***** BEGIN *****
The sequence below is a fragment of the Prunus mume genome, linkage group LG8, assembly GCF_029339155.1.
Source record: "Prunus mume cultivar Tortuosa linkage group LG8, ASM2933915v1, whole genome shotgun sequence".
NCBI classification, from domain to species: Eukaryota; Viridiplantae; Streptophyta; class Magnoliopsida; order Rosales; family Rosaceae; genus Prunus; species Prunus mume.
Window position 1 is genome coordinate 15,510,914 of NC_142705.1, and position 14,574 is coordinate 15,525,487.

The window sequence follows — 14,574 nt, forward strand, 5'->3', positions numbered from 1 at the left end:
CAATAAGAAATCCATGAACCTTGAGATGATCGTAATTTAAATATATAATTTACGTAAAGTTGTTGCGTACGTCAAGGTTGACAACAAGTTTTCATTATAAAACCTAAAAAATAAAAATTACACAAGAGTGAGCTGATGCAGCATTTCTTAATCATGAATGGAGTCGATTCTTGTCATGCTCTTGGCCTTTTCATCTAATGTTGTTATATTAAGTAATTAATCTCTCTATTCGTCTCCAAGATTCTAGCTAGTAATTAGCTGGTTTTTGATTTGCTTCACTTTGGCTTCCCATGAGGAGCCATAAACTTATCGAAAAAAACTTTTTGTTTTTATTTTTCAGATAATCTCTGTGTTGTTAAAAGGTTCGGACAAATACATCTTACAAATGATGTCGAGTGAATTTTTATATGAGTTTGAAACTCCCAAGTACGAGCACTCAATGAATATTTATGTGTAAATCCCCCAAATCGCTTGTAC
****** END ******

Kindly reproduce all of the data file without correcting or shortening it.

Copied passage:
The sequence below is a fragment of the Prunus mume genome, linkage group LG8, assembly GCF_029339155.1.
Source record: "Prunus mume cultivar Tortuosa linkage group LG8, ASM2933915v1, whole genome shotgun sequence".
NCBI classification, from domain to species: Eukaryota; Viridiplantae; Streptophyta; class Magnoliopsida; order Rosales; family Rosaceae; genus Prunus; species Prunus mume.
Window position 1 is genome coordinate 15,510,914 of NC_142705.1, and position 14,574 is coordinate 15,525,487.

The window sequence follows — 14,574 nt, forward strand, 5'->3', positions numbered from 1 at the left end:
CAATAAGAAATCCATGAACCTTGAGATGATCGTAATTTAAATATATAATTTACGTAAAGTTGTTGCGTACGTCAAGGTTGACAACAAGTTTTCATTATAAAACCTAAAAAATAAAAATTACACAAGAGTGAGCTGATGCAGCATTTCTTAATCATGAATGGAGTCGATTCTTGTCATGCTCTTGGCCTTTTCATCTAATGTTGTTATATTAAGTAATTAATCTCTCTATTCGTCTCCAAGATTCTAGCTAGTAATTAGCTGGTTTTTGATTTGCTTCACTTTGGCTTCCCATGAGGAGCCATAAACTTATCGAAAAAAACTTTTTGTTTTTATTTTTCAGATAATCTCTGTGTTGTTAAAAGGTTCGGACAAATACATCTTACAAATGATGTCGAGTGAATTTTTATATGAGTTTGAAACTCCCAAGTACGAGCACTCAATGAATATTTATGTGTAAATCCCCCAAATCGCTTGTAC